Flatwound Convert

Discussion in 'Strings [BG]' started by beelzelboss, Mar 6, 2010.

  1. Just strung up my peavey with some flatwounds. All I can say is wow these are amazing. This was exactly what I was looking for in my tonal quest. I'm a very happy camper.
  2. snyderz


    Aug 20, 2000
    AZ mountains
    Kewl. What flavor did you get?
  3. MikeyP-Funk


    Mar 4, 2010
    Atlanta, GA
    Yeah, what did you string up and what did you discard?
  4. cossie


    Apr 29, 2005
    I was gonna start a new thread about the same thing but figured I'd post here instead.

    I put D'addario Chrome flatwounds on my jazz bass last night and absolutely love the sound - should've done it a long time ago!!!
  5. shawshank72


    Mar 22, 2009
    Just wait for about a month till they break in and settle down, its even better.
  6. BLDavis

    BLDavis Master of Snarks. Gold Supporting Member

    May 21, 2009
    Ellenboro, NC
    Welcome to the darker side. ;)
  7. Pilgrim

    Pilgrim Supporting Member

    Achieved wisdom, he has.
  8. This is exactly what I did to my Squier Jazz Fretless. It sounds awesome.
  9. SanDiegoHarry

    SanDiegoHarry Inactive Supporting Member

    Aug 11, 2008
    San Diego, CA
    Feh. I played a bass in a store over the weekends with flats and it was just awful. I'm convinced that the current craze for flat-wounds is yet another "older is better" thing. You can always muddy up roundwounds with mutes or tone controls - but you can't add zing to flats... :D


    And here comes the flamage....!
  10. superhand


    Sep 14, 2009
    Fresno, CA
    I switched to flats a while back and thought they were the best thing ever. Then a couple weeks ago, I started to miss all the overtones you get from rounds, so I switched back.

    They both have there pros and cons. The only solution I can think of is to buy myself another bass and put flats on it (I'm thinking P-bass) and keep rounds on my Jazz.
  11. Rex Hussler

    Rex Hussler

    Mar 8, 2010
    Take a little bit of the best of both worlds and try half rounds.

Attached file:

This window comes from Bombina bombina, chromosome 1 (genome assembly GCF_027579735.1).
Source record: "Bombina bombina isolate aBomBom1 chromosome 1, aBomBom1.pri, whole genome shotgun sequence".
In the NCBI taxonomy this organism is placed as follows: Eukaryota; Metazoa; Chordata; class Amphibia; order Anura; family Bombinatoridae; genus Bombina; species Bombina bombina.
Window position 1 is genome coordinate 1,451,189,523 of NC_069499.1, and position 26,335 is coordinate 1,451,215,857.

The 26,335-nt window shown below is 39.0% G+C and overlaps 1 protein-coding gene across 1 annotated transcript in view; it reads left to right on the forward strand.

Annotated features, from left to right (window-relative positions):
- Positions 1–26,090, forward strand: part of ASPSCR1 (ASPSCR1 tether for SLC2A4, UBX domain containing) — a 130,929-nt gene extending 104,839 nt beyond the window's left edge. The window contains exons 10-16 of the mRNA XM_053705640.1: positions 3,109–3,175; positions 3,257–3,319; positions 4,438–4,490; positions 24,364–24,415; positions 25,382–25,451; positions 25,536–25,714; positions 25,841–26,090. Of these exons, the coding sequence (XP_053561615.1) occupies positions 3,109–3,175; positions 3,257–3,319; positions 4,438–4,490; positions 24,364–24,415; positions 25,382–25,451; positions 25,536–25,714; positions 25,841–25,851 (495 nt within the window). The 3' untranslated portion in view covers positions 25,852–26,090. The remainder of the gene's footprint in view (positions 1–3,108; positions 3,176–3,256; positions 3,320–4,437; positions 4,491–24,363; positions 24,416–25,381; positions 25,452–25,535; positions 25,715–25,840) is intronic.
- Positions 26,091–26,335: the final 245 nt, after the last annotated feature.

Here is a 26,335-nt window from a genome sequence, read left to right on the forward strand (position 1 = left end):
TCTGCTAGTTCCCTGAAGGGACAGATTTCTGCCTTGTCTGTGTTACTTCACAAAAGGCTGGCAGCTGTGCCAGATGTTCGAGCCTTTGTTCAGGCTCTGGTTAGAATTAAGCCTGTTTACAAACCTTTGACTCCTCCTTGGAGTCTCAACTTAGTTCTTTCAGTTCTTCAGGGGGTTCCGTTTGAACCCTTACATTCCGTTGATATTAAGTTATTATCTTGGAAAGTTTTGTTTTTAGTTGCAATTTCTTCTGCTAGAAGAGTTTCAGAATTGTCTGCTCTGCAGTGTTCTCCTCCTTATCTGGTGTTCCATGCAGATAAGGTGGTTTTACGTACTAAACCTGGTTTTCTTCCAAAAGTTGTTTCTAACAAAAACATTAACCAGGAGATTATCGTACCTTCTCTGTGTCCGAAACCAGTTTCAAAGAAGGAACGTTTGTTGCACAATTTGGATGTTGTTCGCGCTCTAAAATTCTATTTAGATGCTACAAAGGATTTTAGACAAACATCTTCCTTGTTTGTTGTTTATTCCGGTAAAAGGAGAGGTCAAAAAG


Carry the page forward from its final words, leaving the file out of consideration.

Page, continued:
12. Hoover

    Hoover Inactive

    Nov 2, 2007
    New York City
    ime, that's just like a "hybrid bicycle" which ostensibly acts as a dual-purpose on-road/off-road vehicle, but in practice offers absolutely none of the benefits of a good road bike or good mountain bike.

    Every time I've tried halfrounds, they seemed like a compromise, not a "best of both worlds". The didn't have the sound or feel of a good flatwound or a good roundwound, and so instead you had a string that sounded and felt like poop. YMMV.
  13. ChrisB2

    ChrisB2 Bass... in your fass

    Feb 27, 2008
    TalkBass > Off Topic
    No flamage, but I do disagree with you. I think it's hard to accurately judge an entire category of strings and the resulting tonal possibilities by playing one flats-strung instrument in a music store. I also don't know that there's a "craze" or that there is anything driving their popularity other than the fact that some people simply prefer them (myself included). Maybe there was a time when rounds became popular and pushed flats to the sidelines for a while, but I don't think they ever went out of style or that there's a craze. Just my opinion.

    I'm not after "mud." I'm after the sweet thump and smooth slides that I only get with flats. I'm not interested in zing, clank, or string zonk. And the flats I use are most definitely not muddy or "feh." But you're entitled to your zingage! :D
  14. The D'Addario Chromes on my P Bass aren't very muddy through my GK amp and Ampeg 8x10. Especially when I kick in the Tech21 XXLB dirt box. It seems to be able to melt faces just fine and when I run clean, there's all that lovely smooth pick attack to lock in with the kickdrum.
  15. Stranger Danger

    Stranger Danger Feel Like A Stranger Supporting Member

    Jan 3, 2010
    P-bass with flats isnt a trend or a craze. Its what the instrument was supposed to sound like. It still is.